Jason M. Allen, artist and president of Incarnate Games whose Space Opera Theater won first place at the Colorado State Fair on August 29, said he spent 80 hours working on his piece.

The artwork was generated by Midjourney and submitted in the digital arts and digitally manipulated photography category.

Allen started using Midjourney earlier this year after being invited to join the beta testing group. He said he was drawn to the program because the artwork he saw online looked like something that had never been created before.

“It’s cutting edge,” he said. “It’s a new art movement.”

He didn’t start his award-winning project until he learned how to use the software to generate the images he wanted to see, he said.

“You have to learn how to manipulate the software because you might not get the results you want to see,” Allen said. “You have to constantly try different phrases and words and creative inputs that give you the results you’re looking for. And that’s a skill.”

The backlash to his winning entry was unexpected, but understandable, Allen said.

“It comes from a place of denial,” he said. Until now, many were convinced that AI could never be as good as humans when creating artwork, and now they have been proven wrong, he said.

“It would be better if they [didn’t] deny the power they have,” Allen added.

Businesses and AI-generated art

Meanwhile, businesses, in addition to artists and consumers, are using AI technology that creates art.

Omneky is an AI marketing provider that uses its own machine learning, GPT-3 and Dall-E algorithms to generate advertisements for its clients. The provider also offers custom prompts for image generation.

“AI creates a free and flexible design process that inspires creativity and ultimately improves performance,” said Hikari Senju, Founder and CEO of Omneky. AI helps creators boost creativity and productivity, he added.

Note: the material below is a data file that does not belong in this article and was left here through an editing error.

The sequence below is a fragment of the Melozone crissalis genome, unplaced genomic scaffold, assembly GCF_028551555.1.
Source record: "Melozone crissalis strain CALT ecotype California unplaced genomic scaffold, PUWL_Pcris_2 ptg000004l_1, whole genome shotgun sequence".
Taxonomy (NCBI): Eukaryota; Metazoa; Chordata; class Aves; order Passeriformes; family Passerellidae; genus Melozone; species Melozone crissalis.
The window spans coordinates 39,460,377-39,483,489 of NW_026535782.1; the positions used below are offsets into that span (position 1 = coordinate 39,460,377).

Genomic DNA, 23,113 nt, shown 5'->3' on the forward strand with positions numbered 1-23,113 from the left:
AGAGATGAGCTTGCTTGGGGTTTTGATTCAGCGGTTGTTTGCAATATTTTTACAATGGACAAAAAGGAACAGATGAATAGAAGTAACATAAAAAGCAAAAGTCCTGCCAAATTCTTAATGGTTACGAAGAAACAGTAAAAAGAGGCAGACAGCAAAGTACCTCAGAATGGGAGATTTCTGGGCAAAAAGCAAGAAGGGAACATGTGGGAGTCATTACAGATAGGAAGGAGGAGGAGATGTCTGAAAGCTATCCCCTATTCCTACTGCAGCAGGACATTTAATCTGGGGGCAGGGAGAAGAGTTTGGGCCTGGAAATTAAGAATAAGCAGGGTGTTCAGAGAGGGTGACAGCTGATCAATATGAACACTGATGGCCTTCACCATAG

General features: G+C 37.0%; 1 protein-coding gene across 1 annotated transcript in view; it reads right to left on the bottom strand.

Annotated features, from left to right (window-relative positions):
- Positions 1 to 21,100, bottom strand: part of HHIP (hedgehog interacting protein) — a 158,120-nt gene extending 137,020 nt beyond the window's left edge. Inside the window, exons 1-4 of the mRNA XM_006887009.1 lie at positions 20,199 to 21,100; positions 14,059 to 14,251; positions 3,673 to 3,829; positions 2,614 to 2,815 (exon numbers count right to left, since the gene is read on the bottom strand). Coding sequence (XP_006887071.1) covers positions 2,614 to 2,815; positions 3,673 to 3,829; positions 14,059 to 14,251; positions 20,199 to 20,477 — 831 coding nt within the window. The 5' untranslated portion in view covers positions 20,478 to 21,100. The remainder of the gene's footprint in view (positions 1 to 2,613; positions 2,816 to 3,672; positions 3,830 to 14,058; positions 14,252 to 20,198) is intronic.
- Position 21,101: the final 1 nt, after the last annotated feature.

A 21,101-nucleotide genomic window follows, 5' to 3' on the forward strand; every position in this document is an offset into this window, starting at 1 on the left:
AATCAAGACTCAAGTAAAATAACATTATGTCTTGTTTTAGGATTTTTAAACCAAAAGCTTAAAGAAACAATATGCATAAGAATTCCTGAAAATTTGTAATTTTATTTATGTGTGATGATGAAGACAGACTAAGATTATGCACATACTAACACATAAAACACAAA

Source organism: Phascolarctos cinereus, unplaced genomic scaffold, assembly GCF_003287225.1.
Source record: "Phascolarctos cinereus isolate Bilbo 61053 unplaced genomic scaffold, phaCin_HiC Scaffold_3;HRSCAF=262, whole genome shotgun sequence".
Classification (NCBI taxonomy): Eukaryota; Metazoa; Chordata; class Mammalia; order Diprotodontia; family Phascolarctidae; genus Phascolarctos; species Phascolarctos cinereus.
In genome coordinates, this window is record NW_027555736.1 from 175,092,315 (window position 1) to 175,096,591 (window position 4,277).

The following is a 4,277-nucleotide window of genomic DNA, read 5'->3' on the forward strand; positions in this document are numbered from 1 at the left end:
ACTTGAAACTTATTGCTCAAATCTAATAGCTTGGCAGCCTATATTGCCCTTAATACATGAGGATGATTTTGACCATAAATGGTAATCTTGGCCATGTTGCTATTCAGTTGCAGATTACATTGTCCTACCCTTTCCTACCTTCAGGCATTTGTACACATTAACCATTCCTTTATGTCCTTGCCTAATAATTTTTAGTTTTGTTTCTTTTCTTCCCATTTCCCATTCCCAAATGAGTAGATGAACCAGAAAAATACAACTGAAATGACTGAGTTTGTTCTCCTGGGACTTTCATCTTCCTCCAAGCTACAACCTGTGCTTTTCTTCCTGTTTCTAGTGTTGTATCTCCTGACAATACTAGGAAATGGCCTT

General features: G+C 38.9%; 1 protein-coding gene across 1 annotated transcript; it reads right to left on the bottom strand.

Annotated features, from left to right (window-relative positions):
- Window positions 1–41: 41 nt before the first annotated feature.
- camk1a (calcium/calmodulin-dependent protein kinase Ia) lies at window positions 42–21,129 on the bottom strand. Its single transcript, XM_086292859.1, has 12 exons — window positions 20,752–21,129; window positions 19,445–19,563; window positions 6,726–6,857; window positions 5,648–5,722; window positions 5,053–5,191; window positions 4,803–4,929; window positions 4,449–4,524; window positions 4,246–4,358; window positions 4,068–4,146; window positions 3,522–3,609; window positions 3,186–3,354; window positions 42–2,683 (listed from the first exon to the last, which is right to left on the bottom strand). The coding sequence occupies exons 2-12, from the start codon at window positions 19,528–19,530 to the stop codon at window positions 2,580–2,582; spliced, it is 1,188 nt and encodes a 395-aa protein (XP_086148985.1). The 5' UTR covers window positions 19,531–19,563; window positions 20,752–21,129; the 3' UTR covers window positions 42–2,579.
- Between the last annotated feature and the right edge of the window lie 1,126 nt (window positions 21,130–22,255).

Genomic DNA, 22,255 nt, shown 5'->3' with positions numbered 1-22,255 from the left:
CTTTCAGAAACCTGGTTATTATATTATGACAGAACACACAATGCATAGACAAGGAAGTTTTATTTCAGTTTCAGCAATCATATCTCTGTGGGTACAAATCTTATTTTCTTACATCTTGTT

Virtuous AI, an AI ethics company that helps developers build explainable and unbiased AI systems, uses Omneky to generate advertisements and as a marketing tool.

While aware of the controversy over AI-generated art, Virtuous AI CEO Rory Donovan said some applications of the tools can be useful.

“If, for example, you displace a person by creating the same content in the same style as them, that’s definitely, in my opinion, immoral,” Donovan said. “But I don’t think that’s really the case in these kinds of apps. We’re not trying to generate Picasso paintings or anything like that. It’s more, you know, advertising content.”

Defending

However, for Rutkowski, the problem lies in the consequences of using AI-generated art tools and the vendors behind them.

“AI affects many fields – science, technology, health – it’s unstoppable and inevitable,” he said. “We will learn to adapt to this world, but for now, as much as possible, we must treat artists and different people with respect.”

For this reason, Rutkowski and other artists are pushing for regulations to protect the kind of data that AI-generated art tools can access.

Artists like Rutkowski, who can show strong similarity between their works and those generated by AI systems, have a strong copyright infringement claim, according to Michael Bennett, director of education program and business manager of responsible AI at the Institute for Experiential AI.

“It will depend on how similar this generative art is,” said Bennett, who has more than 15 years of experience as an intellectual property lawyer.

However, if the AI ​​system has created a work that does not show strong similarity, “there is nothing that living human artists can do,” he continued.

Using existing images to inspire and help artists create art with AI tools is analogous to a young artist drawing inspiration from older works, so there’s not much harm, Bennett said.

As for the creators of AI tools and systems, many artists, including Rutkowski, believe they have a responsibility to other artists. In practice, this could mean removing works of art by living artists from AI training datasets and prohibiting their use, much the same way some systems prohibit nude photos or images of celebrities or women. well-known individuals.

However, the art of generative AI is already proliferating rapidly and stimulating more creativity, with popular tools like Dall-E offering free introductory credits and affordable fees to use the system. Technology and its use by people are bound to grow.

“If this technology is going to increase the rate of introduction of new artwork, increase the ability of more humans to produce art, then I think ultimately that’s a good thing” , Bennett said.